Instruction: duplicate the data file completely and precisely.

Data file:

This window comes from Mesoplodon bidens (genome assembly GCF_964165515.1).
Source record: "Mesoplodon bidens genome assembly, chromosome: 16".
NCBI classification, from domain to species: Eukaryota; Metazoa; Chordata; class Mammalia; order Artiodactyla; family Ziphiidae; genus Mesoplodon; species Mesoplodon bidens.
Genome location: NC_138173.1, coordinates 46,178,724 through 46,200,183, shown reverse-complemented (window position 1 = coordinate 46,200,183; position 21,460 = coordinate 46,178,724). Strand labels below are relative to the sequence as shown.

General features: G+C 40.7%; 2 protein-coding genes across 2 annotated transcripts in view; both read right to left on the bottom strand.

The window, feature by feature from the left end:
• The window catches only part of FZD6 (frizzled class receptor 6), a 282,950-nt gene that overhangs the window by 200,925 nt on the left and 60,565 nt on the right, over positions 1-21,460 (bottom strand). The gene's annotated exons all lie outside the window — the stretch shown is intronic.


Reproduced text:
This window comes from Mesoplodon bidens (genome assembly GCF_964165515.1).
Source record: "Mesoplodon bidens genome assembly, chromosome: 16".
NCBI classification, from domain to species: Eukaryota; Metazoa; Chordata; class Mammalia; order Artiodactyla; family Ziphiidae; genus Mesoplodon; species Mesoplodon bidens.
Genome location: NC_138173.1, coordinates 46,178,724 through 46,200,183, shown reverse-complemented (window position 1 = coordinate 46,200,183; position 21,460 = coordinate 46,178,724). Strand labels below are relative to the sequence as shown.

General features: G+C 40.7%; 2 protein-coding genes across 2 annotated transcripts in view; both read right to left on the bottom strand.

The window, feature by feature from the left end:
• The window catches only part of FZD6 (frizzled class receptor 6), a 282,950-nt gene that overhangs the window by 200,925 nt on the left and 60,565 nt on the right, over positions 1-21,460 (bottom strand). The gene's annotated exons all lie outside the window — the stretch shown is intronic.